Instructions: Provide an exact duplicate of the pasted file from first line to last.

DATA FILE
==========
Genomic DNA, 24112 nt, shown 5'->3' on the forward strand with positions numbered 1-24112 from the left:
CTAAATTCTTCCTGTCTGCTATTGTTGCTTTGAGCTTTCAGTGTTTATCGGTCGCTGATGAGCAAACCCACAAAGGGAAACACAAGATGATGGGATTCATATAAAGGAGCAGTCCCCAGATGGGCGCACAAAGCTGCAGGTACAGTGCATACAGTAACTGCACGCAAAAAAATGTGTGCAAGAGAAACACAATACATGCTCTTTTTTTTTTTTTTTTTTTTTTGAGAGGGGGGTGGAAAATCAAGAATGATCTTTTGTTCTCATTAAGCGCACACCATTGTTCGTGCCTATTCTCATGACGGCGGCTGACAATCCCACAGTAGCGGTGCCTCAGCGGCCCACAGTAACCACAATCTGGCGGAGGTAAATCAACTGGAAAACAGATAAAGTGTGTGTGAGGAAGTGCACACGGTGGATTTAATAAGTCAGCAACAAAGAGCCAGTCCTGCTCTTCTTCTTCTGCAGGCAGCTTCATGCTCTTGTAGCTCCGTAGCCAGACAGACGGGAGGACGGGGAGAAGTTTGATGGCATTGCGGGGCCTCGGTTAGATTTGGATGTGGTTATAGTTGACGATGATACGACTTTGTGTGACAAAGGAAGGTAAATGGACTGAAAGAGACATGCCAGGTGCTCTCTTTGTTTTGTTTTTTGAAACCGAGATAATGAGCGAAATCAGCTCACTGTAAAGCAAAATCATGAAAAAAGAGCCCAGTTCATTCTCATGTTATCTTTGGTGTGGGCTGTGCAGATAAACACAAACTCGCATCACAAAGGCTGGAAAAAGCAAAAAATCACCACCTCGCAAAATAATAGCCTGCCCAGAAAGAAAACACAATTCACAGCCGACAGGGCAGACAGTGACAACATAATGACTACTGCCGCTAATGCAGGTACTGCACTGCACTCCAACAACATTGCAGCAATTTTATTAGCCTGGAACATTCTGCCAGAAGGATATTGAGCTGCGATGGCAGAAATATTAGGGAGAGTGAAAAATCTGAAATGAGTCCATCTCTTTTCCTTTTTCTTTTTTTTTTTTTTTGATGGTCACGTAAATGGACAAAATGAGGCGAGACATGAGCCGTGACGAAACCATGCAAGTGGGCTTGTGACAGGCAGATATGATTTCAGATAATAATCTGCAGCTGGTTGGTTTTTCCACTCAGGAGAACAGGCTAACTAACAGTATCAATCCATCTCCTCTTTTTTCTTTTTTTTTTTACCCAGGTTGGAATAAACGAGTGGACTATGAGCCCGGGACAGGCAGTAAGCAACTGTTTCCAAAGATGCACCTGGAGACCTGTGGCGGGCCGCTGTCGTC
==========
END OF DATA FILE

Genomic DNA, 24112 nt, shown 5'->3' on the forward strand with positions numbered 1-24112 from the left:
CTAAATTCTTCCTGTCTGCTATTGTTGCTTTGAGCTTTCAGTGTTTATCGGTCGCTGATGAGCAAACCCACAAAGGGAAACACAAGATGATGGGATTCATATAAAGGAGCAGTCCCCAGATGGGCGCACAAAGCTGCAGGTACAGTGCATACAGTAACTGCACGCAAAAAAATGTGTGCAAGAGAAACACAATACATGCTCTTTTTTTTTTTTTTTTTTTTTTGAGAGGGGGGTGGAAAATCAAGAATGATCTTTTGTTCTCATTAAGCGCACACCATTGTTCGTGCCTATTCTCATGACGGCGGCTGACAATCCCACAGTAGCGGTGCCTCAGCGGCCCACAGTAACCACAATCTGGCGGAGGTAAATCAACTGGAAAACAGATAAAGTGTGTGTGAGGAAGTGCACACGGTGGATTTAATAAGTCAGCAACAAAGAGCCAGTCCTGCTCTTCTTCTTCTGCAGGCAGCTTCATGCTCTTGTAGCTCCGTAGCCAGACAGACGGGAGGACGGGGAGAAGTTTGATGGCATTGCGGGGCCTCGGTTAGATTTGGATGTGGTTATAGTTGACGATGATACGACTTTGTGTGACAAAGGAAGGTAAATGGACTGAAAGAGACATGCCAGGTGCTCTCTTTGTTTTGTTTTTTGAAACCGAGATAATGAGCGAAATCAGCTCACTGTAAAGCAAAATCATGAAAAAAGAGCCCAGTTCATTCTCATGTTATCTTTGGTGTGGGCTGTGCAGATAAACACAAACTCGCATCACAAAGGCTGGAAAAAGCAAAAAATCACCACCTCGCAAAATAATAGCCTGCCCAGAAAGAAAACACAATTCACAGCCGACAGGGCAGACAGTGACAACATAATGACTACTGCCGCTAATGCAGGTACTGCACTGCACTCCAACAACATTGCAGCAATTTTATTAGCCTGGAACATTCTGCCAGAAGGATATTGAGCTGCGATGGCAGAAATATTAGGGAGAGTGAAAAATCTGAAATGAGTCCATCTCTTTTCCTTTTTCTTTTTTTTTTTTTTTGATGGTCACGTAAATGGACAAAATGAGGCGAGACATGAGCCGTGACGAAACCATGCAAGTGGGCTTGTGACAGGCAGATATGATTTCAGATAATAATCTGCAGCTGGTTGGTTTTTCCACTCAGGAGAACAGGCTAACTAACAGTATCAATCCATCTCCTCTTTTTTCTTTTTTTTTTTACCCAGGTTGGAATAAACGAGTGGACTATGAGCCCGGGACAGGCAGTAAGCAACTGTTTCCAAAGATGCACCTGGAGACCTGTGGCGGGCCGCTGTCGTC